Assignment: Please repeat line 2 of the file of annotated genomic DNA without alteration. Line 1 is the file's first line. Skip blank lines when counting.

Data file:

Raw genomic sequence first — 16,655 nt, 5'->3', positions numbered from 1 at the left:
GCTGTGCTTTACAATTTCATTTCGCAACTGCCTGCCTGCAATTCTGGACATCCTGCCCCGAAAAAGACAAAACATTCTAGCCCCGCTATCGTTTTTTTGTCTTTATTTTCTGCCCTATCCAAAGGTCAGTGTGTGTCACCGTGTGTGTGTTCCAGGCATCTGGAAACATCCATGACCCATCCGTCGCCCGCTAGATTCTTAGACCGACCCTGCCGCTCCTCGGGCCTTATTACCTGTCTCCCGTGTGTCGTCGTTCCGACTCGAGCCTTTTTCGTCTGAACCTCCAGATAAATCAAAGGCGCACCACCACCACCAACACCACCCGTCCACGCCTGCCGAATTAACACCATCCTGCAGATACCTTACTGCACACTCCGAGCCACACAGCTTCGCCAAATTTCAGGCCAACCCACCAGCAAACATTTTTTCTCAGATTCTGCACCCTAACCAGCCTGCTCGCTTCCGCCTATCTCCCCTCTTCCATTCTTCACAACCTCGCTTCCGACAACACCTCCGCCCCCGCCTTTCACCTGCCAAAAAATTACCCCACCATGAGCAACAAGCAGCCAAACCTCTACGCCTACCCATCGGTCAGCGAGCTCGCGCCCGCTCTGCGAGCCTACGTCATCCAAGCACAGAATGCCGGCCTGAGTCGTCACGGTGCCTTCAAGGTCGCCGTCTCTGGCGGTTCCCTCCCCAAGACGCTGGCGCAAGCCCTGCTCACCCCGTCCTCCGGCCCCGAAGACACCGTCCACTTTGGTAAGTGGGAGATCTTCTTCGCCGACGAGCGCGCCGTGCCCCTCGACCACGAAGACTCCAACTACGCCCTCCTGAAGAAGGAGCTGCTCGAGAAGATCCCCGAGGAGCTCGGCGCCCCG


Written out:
GCTGTGCTTTACAATTTCATTTCGCAACTGCCTGCCTGCAATTCTGGACATCCTGCCCCGAAAAAGACAAAACATTCTAGCCCCGCTATCGTTTTTTTGTCTTTATTTTCTGCCCTATCCAAAGGTCAGTGTGTGTCACCGTGTGTGTGTTCCAGGCATCTGGAAACATCCATGACCCATCCGTCGCCCGCTAGATTCTTAGACCGACCCTGCCGCTCCTCGGGCCTTATTACCTGTCTCCCGTGTGTCGTCGTTCCGACTCGAGCCTTTTTCGTCTGAACCTCCAGATAAATCAAAGGCGCACCACCACCACCAACACCACCCGTCCACGCCTGCCGAATTAACACCATCCTGCAGATACCTTACTGCACACTCCGAGCCACACAGCTTCGCCAAATTTCAGGCCAACCCACCAGCAAACATTTTTTCTCAGATTCTGCACCCTAACCAGCCTGCTCGCTTCCGCCTATCTCCCCTCTTCCATTCTTCACAACCTCGCTTCCGACAACACCTCCGCCCCCGCCTTTCACCTGCCAAAAAATTACCCCACCATGAGCAACAAGCAGCCAAACCTCTACGCCTACCCATCGGTCAGCGAGCTCGCGCCCGCTCTGCGAGCCTACGTCATCCAAGCACAGAATGCCGGCCTGAGTCGTCACGGTGCCTTCAAGGTCGCCGTCTCTGGCGGTTCCCTCCCCAAGACGCTGGCGCAAGCCCTGCTCACCCCGTCCTCCGGCCCCGAAGACACCGTCCACTTTGGTAAGTGGGAGATCTTCTTCGCCGACGAGCGCGCCGTGCCCCTCGACCACGAAGACTCCAACTACGCCCTCCTGAAGAAGGAGCTGCTCGAGAAGATCCCCGAGGAGCTCGGCGCCCCG